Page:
What can we learn of the debate Biden-Palin Vice Presidential

I watched the vice presidential debate from two perspectives. As a voter I want to hear what both had to say. But I also wanted to see what it could be deduced from a perspective of leadership development and learning.

To be notable leaders, we must communicate with force. The debate provided a wonderful laboratory to learn to examine oral skills and methods of persuasion. Here are the lessons I learned, and how you can use as a leader.

- Be yourself. Governor Palin was hot and down to earth. I believe this is really her. She smiled often spoken - errors of pronunciation, oral habits (ie, "too") and all. Senator Biden became emotional at one point when talking about his family, and share his extensive experience in the Senate.

When speaking of a group, be yourself. Do not try to be "similar" to another person as a speaker. Find your own voice and be authentic.

- Play with your strengths. Both candidates played to their strengths and helped them to communicate more successfully.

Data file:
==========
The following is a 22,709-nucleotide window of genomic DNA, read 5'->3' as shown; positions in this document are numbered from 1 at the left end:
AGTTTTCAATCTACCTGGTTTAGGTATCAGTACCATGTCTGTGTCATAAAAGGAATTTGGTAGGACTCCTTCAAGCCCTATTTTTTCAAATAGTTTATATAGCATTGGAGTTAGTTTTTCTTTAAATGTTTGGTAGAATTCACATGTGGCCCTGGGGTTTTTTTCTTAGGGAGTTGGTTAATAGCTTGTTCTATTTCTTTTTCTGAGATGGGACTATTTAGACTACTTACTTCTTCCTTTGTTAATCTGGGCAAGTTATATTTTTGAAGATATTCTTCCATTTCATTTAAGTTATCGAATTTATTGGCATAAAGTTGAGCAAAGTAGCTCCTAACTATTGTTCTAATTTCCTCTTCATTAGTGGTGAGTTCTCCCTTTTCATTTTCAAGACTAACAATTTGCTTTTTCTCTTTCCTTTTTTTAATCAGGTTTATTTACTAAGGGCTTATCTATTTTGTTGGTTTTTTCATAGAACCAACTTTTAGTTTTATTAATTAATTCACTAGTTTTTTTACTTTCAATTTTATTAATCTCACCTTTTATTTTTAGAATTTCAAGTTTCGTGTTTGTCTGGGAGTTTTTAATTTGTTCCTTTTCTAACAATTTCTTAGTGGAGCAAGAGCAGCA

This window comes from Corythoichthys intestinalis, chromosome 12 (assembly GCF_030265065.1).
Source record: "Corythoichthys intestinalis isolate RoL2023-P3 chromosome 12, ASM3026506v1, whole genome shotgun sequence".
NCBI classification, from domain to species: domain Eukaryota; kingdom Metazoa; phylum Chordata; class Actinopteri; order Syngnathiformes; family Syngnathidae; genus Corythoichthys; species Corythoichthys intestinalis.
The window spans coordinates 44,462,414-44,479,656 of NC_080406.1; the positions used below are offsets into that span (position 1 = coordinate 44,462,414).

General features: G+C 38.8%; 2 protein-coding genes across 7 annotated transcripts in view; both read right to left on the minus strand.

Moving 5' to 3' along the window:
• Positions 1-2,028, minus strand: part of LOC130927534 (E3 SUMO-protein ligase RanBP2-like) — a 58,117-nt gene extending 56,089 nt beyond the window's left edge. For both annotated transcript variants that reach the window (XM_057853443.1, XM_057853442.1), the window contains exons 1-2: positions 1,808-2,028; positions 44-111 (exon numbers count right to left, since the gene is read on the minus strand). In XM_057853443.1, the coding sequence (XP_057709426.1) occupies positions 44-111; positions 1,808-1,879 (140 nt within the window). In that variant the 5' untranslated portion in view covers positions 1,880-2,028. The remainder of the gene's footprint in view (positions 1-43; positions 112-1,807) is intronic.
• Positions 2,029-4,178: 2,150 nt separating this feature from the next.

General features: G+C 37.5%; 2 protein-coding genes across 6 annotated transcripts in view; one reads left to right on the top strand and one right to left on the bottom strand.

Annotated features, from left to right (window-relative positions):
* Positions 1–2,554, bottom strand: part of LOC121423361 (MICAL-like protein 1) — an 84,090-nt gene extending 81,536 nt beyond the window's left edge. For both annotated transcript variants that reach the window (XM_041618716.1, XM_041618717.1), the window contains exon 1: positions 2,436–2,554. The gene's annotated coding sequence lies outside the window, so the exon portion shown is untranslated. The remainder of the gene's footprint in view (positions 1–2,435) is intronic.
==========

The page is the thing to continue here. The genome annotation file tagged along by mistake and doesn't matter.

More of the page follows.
Knowing your strengths and use them as a communicator. Talk to your experience and speaks from his unique perspective and be more persuasive.

- Make eye contact. Governor Palin was exceptional in less facing the camera - the closest thing we could do to viewers looking in the eye. Eye contact issues. Both candidates looked at his notes at different times, but not often while talking.

In groups of 1 or 100,000, eye contact - the connection is built, understanding and trust.

- Be clear on your core message. Both candidates had specific things we wanted to highlight, and made sure I made those points.

A clear purpose, with the repetition will help you communicate more effectively and efficiently.

- Answer the question. In this respect, none of the candidates did exceptionally well, but candidates rarely do this kind of event. In general, public perception, either or both would be better if he had answered the questions to be asked directly.

People ask because they want to know the answer. As a speaker or leader must ensure that we understand the question, answer, and make sure that people understand our response. Anything less reduces our effectiveness and persuasiveness.

These are the five lessons of the vice presidential debate. I encourage you to think about how you can apply these lessons and to see the remaining presidential debates, looking for lessons and ways to become a more effective communicator yourself.



























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